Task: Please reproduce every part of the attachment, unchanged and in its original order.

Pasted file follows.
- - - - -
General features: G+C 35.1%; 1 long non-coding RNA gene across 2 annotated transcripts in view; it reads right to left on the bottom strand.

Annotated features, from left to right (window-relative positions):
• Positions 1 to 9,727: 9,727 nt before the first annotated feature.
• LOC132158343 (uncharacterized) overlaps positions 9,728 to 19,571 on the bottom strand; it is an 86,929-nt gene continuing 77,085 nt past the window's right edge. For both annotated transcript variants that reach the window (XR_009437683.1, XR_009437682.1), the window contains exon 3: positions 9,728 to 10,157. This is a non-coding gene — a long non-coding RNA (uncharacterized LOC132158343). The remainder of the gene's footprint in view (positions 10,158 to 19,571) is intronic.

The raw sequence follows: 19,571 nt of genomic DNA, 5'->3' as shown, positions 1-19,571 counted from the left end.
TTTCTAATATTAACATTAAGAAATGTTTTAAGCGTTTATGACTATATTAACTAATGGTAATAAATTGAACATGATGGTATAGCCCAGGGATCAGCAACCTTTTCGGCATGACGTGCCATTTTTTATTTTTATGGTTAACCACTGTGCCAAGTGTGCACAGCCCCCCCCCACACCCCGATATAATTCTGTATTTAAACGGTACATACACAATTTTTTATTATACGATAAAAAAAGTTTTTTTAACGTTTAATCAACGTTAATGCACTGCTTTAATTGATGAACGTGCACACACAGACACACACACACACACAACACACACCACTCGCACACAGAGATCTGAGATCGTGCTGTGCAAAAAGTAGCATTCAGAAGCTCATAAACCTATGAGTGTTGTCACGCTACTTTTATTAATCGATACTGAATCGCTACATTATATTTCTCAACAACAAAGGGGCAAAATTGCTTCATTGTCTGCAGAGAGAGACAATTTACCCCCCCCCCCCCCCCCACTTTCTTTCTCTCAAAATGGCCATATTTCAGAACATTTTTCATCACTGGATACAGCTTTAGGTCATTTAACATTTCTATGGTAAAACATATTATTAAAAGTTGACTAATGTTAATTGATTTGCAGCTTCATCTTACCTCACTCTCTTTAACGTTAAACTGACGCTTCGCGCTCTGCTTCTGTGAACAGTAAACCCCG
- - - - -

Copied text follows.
General features: G+C 35.1%; 1 long non-coding RNA gene across 2 annotated transcripts in view; it reads right to left on the bottom strand.

Annotated features, from left to right (window-relative positions):
• Positions 1 to 9,727: 9,727 nt before the first annotated feature.
• LOC132158343 (uncharacterized) overlaps positions 9,728 to 19,571 on the bottom strand; it is an 86,929-nt gene continuing 77,085 nt past the window's right edge. For both annotated transcript variants that reach the window (XR_009437683.1, XR_009437682.1), the window contains exon 3: positions 9,728 to 10,157. This is a non-coding gene — a long non-coding RNA (uncharacterized LOC132158343). The remainder of the gene's footprint in view (positions 10,158 to 19,571) is intronic.

The raw sequence follows: 19,571 nt of genomic DNA, 5'->3' as shown, positions 1-19,571 counted from the left end.
TTTCTAATATTAACATTAAGAAATGTTTTAAGCGTTTATGACTATATTAACTAATGGTAATAAATTGAACATGATGGTATAGCCCAGGGATCAGCAACCTTTTCGGCATGACGTGCCATTTTTTATTTTTATGGTTAACCACTGTGCCAAGTGTGCACAGCCCCCCCCCACACCCCGATATAATTCTGTATTTAAACGGTACATACACAATTTTTTATTATACGATAAAAAAAGTTTTTTTAACGTTTAATCAACGTTAATGCACTGCTTTAATTGATGAACGTGCACACACAGACACACACACACACACAACACACACCACTCGCACACAGAGATCTGAGATCGTGCTGTGCAAAAAGTAGCATTCAGAAGCTCATAAACCTATGAGTGTTGTCACGCTACTTTTATTAATCGATACTGAATCGCTACATTATATTTCTCAACAACAAAGGGGCAAAATTGCTTCATTGTCTGCAGAGAGAGACAATTTACCCCCCCCCCCCCCCCCACTTTCTTTCTCTCAAAATGGCCATATTTCAGAACATTTTTCATCACTGGATACAGCTTTAGGTCATTTAACATTTCTATGGTAAAACATATTATTAAAAGTTGACTAATGTTAATTGATTTGCAGCTTCATCTTACCTCACTCTCTTTAACGTTAAACTGACGCTTCGCGCTCTGCTTCTGTGAACAGTAAACCCCG